Rising costs are hitting every corner of the global economy. Businesses large and small are struggling to manage these pressures, although some are better placed than others to pass on costs to consumers.
Reckitt Benckiser Group (LSE: RKT) seems to be one of those organisations that can pass on costs. The FTSE 100 manufacturer of Dettol, Nurofen and Durex is shrugging off inflation in its supply chain.
In the first quarter of 2022, like-for-like sales increased by 5.6% overall with price rises contributing 5.3% and volume adding another 0.3%. More importantly, management believes sales growth for the year as a whole will be at the top of its 1% to 4% target range, and Reckitt will be able to maintain its adjusted operating margins as it hikes prices to offset rising input costs.
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Margin performance shows Reckitt’s strengths
It looks as if the buyers of Reckitt’s health and cleaning brands have not been put off by higher prices.
Indeed, they seem willing to pay more for its branded products, although as the cost of living squeeze continues, this might not last. There is plenty of evidence showing that consumers tend to trade down to supermarket own-brand products and other cheaper alternatives when disposable income comes under pressure. There’s no guarantee this trend will play out, but it’s something investors need to keep in mind. If real incomes keep falling, and the firm keeps raising prices, volume growth could disappear.
Still, Reckitt’s outlook is more upbeat than that of its FTSE 100 peer, Unilever (LSE: ULVR). Both companies are facing the same headwinds. However, Unilever expects its operating profit margin to fall to the lower end of its previously forecast 16% to 17% range for 2022 as it deals with supply chain issues. I’ve taken a closer look at Unilever’s first quarter performance and what it means for investors here.
Unilever's forecast stands in contrast with Reckitt’s outlook. One of the reasons Unilever is feeling the heat is its presence in the food and beverage categories, where ingredient inflation is running much hotter.
A key ingredient of many of the company’s products is palm oil, which has doubled in price over the past year. And there could be further pain ahead for Unilever as the world’s largest buyer of palm oil.
Around 90% of the world’s palm oil comes from Indonesia and Malaysia, but Indonesia has just announced an export ban. This ban has the potential to exacerbate global supply issues and push prices up further.
Reckitt is positioning itself for growth in a tough market
Considering Unilever’s challenges, Reckitt looks to be the better buy of the two, although I own both in my portfolio.
To help boost growth, the FTSE 100 company is managing its portfolio for “high growth”, which involves divesting brands that are not living up to expectations. To that end, Reckitt recently divested the Dermicool and E45 brands for £240m.
There are also rumours that Reckitt is looking to offload the remainder of its baby formula business. This has been a thorn in its company’s side since it agreed to acquire Mead Johnson in 2017. The $16.6bn deal was supposed to open up a new growth market for the group, but it has failed to live up to expectations. New regulations in China favouring local rivals also damaged its growth prospects.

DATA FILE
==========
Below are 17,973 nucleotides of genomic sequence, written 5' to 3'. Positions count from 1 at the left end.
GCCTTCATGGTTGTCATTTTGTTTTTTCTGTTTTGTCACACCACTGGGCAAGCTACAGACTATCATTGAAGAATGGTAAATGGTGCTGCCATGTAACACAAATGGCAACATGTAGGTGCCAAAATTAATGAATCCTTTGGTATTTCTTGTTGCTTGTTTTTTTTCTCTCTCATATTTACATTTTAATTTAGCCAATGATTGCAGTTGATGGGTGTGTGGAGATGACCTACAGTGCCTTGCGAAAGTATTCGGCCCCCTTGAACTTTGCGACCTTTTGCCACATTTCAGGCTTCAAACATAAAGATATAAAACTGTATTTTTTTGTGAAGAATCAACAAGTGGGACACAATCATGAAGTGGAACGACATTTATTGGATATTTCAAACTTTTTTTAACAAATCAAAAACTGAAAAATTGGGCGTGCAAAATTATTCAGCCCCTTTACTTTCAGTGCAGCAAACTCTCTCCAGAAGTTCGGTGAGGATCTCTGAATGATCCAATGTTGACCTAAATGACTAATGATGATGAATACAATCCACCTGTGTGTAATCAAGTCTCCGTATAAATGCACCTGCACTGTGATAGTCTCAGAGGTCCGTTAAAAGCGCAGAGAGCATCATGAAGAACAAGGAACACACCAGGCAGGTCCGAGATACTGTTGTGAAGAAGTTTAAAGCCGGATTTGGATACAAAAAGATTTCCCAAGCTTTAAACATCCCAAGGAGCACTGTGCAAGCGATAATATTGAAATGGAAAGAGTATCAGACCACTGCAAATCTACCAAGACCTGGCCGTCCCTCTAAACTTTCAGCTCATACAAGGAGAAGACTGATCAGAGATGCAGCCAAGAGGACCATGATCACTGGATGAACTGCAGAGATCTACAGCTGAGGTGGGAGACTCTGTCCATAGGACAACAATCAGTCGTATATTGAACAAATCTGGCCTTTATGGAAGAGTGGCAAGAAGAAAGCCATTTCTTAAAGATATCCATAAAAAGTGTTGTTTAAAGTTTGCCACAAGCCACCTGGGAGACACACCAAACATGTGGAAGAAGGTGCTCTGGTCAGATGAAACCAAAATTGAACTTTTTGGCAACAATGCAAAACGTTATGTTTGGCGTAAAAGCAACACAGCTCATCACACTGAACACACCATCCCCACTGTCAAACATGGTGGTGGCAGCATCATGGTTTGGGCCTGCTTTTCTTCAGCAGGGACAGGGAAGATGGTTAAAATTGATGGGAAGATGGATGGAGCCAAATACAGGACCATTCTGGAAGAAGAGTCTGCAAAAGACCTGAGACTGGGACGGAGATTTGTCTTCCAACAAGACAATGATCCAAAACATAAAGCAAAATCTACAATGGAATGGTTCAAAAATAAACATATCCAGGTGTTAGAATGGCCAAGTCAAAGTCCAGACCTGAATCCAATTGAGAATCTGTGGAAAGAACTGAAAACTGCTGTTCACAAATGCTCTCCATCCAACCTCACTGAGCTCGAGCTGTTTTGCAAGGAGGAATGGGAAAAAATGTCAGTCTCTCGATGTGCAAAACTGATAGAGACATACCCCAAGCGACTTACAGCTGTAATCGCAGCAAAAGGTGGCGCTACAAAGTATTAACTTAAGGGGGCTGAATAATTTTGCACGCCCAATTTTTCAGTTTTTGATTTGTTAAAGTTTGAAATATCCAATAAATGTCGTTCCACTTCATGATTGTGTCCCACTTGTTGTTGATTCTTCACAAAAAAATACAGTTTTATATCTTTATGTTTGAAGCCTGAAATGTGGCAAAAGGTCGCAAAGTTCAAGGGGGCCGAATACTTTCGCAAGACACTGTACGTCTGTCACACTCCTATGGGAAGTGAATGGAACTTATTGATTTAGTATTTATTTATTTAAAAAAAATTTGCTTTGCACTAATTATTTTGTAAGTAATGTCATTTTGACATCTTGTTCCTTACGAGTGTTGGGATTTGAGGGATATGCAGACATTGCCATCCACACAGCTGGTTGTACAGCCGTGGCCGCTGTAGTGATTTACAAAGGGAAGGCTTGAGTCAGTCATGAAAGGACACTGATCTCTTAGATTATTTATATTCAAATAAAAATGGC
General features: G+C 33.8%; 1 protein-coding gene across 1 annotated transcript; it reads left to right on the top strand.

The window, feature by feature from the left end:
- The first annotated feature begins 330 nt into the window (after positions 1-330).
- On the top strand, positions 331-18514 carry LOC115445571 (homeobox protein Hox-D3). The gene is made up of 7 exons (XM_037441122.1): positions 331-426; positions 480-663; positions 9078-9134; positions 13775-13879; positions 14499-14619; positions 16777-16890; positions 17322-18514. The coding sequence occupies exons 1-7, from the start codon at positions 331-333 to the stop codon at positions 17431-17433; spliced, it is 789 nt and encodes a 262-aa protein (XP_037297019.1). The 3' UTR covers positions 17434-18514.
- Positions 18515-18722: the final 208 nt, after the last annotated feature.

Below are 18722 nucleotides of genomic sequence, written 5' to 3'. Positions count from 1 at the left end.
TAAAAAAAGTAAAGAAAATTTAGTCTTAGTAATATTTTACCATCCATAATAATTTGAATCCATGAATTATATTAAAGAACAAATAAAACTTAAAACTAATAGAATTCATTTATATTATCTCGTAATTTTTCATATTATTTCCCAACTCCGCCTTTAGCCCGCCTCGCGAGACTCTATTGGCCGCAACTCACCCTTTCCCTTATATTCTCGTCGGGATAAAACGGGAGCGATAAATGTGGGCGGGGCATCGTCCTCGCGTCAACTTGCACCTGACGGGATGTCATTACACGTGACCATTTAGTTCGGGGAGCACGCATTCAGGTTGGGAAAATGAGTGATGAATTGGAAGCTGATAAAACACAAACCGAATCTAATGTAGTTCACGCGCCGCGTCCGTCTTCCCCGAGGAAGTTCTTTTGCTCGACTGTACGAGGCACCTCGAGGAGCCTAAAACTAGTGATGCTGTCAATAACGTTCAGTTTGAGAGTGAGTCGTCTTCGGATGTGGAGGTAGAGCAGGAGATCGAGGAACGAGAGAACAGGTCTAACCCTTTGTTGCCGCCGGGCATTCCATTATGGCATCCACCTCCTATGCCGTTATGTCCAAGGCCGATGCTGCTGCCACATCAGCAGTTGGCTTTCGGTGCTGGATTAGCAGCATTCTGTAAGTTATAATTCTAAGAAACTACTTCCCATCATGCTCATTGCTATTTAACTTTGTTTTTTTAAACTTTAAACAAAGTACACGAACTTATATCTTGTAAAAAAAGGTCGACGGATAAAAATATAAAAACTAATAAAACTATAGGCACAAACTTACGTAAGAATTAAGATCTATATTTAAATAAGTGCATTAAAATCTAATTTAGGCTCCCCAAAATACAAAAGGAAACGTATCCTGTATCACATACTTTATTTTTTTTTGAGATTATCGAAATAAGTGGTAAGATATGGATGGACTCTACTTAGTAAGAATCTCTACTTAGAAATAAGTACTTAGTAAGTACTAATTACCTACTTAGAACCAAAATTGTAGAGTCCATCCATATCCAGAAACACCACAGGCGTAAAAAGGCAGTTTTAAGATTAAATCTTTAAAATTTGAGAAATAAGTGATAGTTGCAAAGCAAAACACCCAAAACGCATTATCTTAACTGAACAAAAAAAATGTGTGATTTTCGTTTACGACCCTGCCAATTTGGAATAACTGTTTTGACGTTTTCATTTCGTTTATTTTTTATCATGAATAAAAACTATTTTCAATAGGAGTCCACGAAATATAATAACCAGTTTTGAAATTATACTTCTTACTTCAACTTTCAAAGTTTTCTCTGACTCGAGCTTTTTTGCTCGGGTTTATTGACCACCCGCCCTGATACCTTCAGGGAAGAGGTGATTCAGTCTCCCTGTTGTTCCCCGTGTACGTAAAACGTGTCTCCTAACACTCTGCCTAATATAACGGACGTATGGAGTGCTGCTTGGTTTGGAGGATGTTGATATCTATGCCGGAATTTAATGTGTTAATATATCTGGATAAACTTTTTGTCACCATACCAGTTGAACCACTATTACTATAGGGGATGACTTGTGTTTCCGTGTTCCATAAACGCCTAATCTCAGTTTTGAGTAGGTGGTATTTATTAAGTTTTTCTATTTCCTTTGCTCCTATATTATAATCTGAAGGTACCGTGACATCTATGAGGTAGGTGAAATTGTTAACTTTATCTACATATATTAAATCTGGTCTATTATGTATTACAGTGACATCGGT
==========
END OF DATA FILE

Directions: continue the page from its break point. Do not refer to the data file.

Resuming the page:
Reckitt has written the value of the business down by $10bn and sold the China arm for $2.2bn. The remainder of the baby formula business could be worth $7bn to $10bn according to analysts. A deal would draw a line under this messy chapter and allow management to re-focus their efforts on the rest of the business.
According to FactSet, analysts believe the company will report earnings per share of 298p in 2022 and 323p in 2023, putting the stock on a 2023 price/earnings (p/e) multiple of 19.3, roughly inline with peer Unilever. Considering Reckitt’s defensive qualities, sales growth and margin performance in a tough environment, I think that undervalues the business. It also offers a dividend yield of 2.8%.
As uncertainty stalks the global economy, Reckitt could provide a safe haven for investors.
Disclosure: Rupert Hargreaves owns shares in Reckitt and Unilever.
Rupert is the Deputy Digital Editor of MoneyWeek. He has been an active investor since leaving school and has always been fascinated by the world of business and investing.
His style has been heavily influenced by US investors Warren Buffett and Philip Carret. He is always looking for high-quality growth opportunities trading at a reasonable price, preferring cash generative businesses with strong balance sheets over blue-sky growth stocks.
Rupert was a freelance financial journalist for 10 years before moving to MoneyWeek, writing for several UK and international publications aimed at a range of readers, from the first timer to experienced high net wealth individuals and fund managers. During this time he had developed a deep understanding of the financial markets and the factors that influence them.
He has written for the Motley Fool, Gurufocus and ValueWalk among others. Rupert has also founded and managed several businesses, including New York-based hedge fund newsletter, Hidden Value Stocks, written over 20 ebooks and appeared as an expert commentator on the BBC World Service.
He has achieved the CFA UK Certificate in Investment Management, Chartered Institute for Securities & Investment Investment Advice Diploma and Chartered Institute for Securities & Investment Private Client Investment Advice & Management (PCIAM) qualification.
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